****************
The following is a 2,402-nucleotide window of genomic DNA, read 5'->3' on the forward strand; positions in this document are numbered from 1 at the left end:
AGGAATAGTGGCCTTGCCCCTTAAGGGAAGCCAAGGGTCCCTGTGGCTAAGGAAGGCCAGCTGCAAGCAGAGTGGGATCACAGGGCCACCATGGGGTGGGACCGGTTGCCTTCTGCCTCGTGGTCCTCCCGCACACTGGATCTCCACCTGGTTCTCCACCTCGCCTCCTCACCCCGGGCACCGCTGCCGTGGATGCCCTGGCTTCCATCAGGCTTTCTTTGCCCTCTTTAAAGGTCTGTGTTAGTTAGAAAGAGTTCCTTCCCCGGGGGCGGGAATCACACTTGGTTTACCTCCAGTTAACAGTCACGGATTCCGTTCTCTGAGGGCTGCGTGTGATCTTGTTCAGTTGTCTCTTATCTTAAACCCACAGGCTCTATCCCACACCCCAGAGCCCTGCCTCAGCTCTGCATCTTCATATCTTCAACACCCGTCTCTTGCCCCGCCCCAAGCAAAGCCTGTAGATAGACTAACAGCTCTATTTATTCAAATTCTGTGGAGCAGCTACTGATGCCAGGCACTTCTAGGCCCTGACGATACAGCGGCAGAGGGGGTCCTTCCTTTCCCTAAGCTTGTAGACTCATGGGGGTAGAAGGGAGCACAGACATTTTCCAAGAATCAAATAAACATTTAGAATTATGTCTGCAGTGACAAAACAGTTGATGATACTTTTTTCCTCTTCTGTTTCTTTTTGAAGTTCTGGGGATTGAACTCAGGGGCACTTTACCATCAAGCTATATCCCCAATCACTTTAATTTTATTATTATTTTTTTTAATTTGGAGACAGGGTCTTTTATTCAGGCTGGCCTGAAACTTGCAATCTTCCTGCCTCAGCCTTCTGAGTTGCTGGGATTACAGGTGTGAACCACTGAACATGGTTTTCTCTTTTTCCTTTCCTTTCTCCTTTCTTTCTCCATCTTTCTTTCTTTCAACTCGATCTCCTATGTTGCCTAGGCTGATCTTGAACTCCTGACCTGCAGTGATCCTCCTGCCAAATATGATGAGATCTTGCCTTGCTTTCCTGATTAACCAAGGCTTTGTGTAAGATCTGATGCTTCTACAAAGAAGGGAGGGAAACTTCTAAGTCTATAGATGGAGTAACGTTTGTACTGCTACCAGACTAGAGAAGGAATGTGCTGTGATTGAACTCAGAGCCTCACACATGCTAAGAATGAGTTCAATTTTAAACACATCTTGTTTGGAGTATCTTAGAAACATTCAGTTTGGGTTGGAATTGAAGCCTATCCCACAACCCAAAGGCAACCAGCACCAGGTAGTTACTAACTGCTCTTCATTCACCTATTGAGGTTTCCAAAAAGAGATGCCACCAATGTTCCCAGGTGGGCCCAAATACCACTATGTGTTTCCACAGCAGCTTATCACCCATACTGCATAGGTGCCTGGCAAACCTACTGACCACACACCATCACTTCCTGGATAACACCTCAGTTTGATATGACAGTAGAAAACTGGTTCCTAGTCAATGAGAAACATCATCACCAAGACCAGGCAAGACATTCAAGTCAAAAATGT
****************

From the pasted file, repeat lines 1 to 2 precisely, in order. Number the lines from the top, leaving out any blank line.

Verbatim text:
The following is a 2,402-nucleotide window of genomic DNA, read 5'->3' on the forward strand; positions in this document are numbered from 1 at the left end:
AGGAATAGTGGCCTTGCCCCTTAAGGGAAGCCAAGGGTCCCTGTGGCTAAGGAAGGCCAGCTGCAAGCAGAGTGGGATCACAGGGCCACCATGGGGTGGGACCGGTTGCCTTCTGCCTCGTGGTCCTCCCGCACACTGGATCTCCACCTGGTTCTCCACCTCGCCTCCTCACCCCGGGCACCGCTGCCGTGGATGCCCTGGCTTCCATCAGGCTTTCTTTGCCCTCTTTAAAGGTCTGTGTTAGTTAGAAAGAGTTCCTTCCCCGGGGGCGGGAATCACACTTGGTTTACCTCCAGTTAACAGTCACGGATTCCGTTCTCTGAGGGCTGCGTGTGATCTTGTTCAGTTGTCTCTTATCTTAAACCCACAGGCTCTATCCCACACCCCAGAGCCCTGCCTCAGCTCTGCATCTTCATATCTTCAACACCCGTCTCTTGCCCCGCCCCAAGCAAAGCCTGTAGATAGACTAACAGCTCTATTTATTCAAATTCTGTGGAGCAGCTACTGATGCCAGGCACTTCTAGGCCCTGACGATACAGCGGCAGAGGGGGTCCTTCCTTTCCCTAAGCTTGTAGACTCATGGGGGTAGAAGGGAGCACAGACATTTTCCAAGAATCAAATAAACATTTAGAATTATGTCTGCAGTGACAAAACAGTTGATGATACTTTTTTCCTCTTCTGTTTCTTTTTGAAGTTCTGGGGATTGAACTCAGGGGCACTTTACCATCAAGCTATATCCCCAATCACTTTAATTTTATTATTATTTTTTTTAATTTGGAGACAGGGTCTTTTATTCAGGCTGGCCTGAAACTTGCAATCTTCCTGCCTCAGCCTTCTGAGTTGCTGGGATTACAGGTGTGAACCACTGAACATGGTTTTCTCTTTTTCCTTTCCTTTCTCCTTTCTTTCTCCATCTTTCTTTCTTTCAACTCGATCTCCTATGTTGCCTAGGCTGATCTTGAACTCCTGACCTGCAGTGATCCTCCTGCCAAATATGATGAGATCTTGCCTTGCTTTCCTGATTAACCAAGGCTTTGTGTAAGATCTGATGCTTCTACAAAGAAGGGAGGGAAACTTCTAAGTCTATAGATGGAGTAACGTTTGTACTGCTACCAGACTAGAGAAGGAATGTGCTGTGATTGAACTCAGAGCCTCACACATGCTAAGAATGAGTTCAATTTTAAACACATCTTGTTTGGAGTATCTTAGAAACATTCAGTTTGGGTTGGAATTGAAGCCTATCCCACAACCCAAAGGCAACCAGCACCAGGTAGTTACTAACTGCTCTTCATTCACCTATTGAGGTTTCCAAAAAGAGATGCCACCAATGTTCCCAGGTGGGCCCAAATACCACTATGTGTTTCCACAGCAGCTTATCACCCATACTGCATAGGTGCCTGGCAAACCTACTGACCACACACCATCACTTCCTGGATAACACCTCAGTTTGATATGACAGTAGAAAACTGGTTCCTAGTCAATGAGAAACATCATCACCAAGACCAGGCAAGACATTCAAGTCAAAAATGT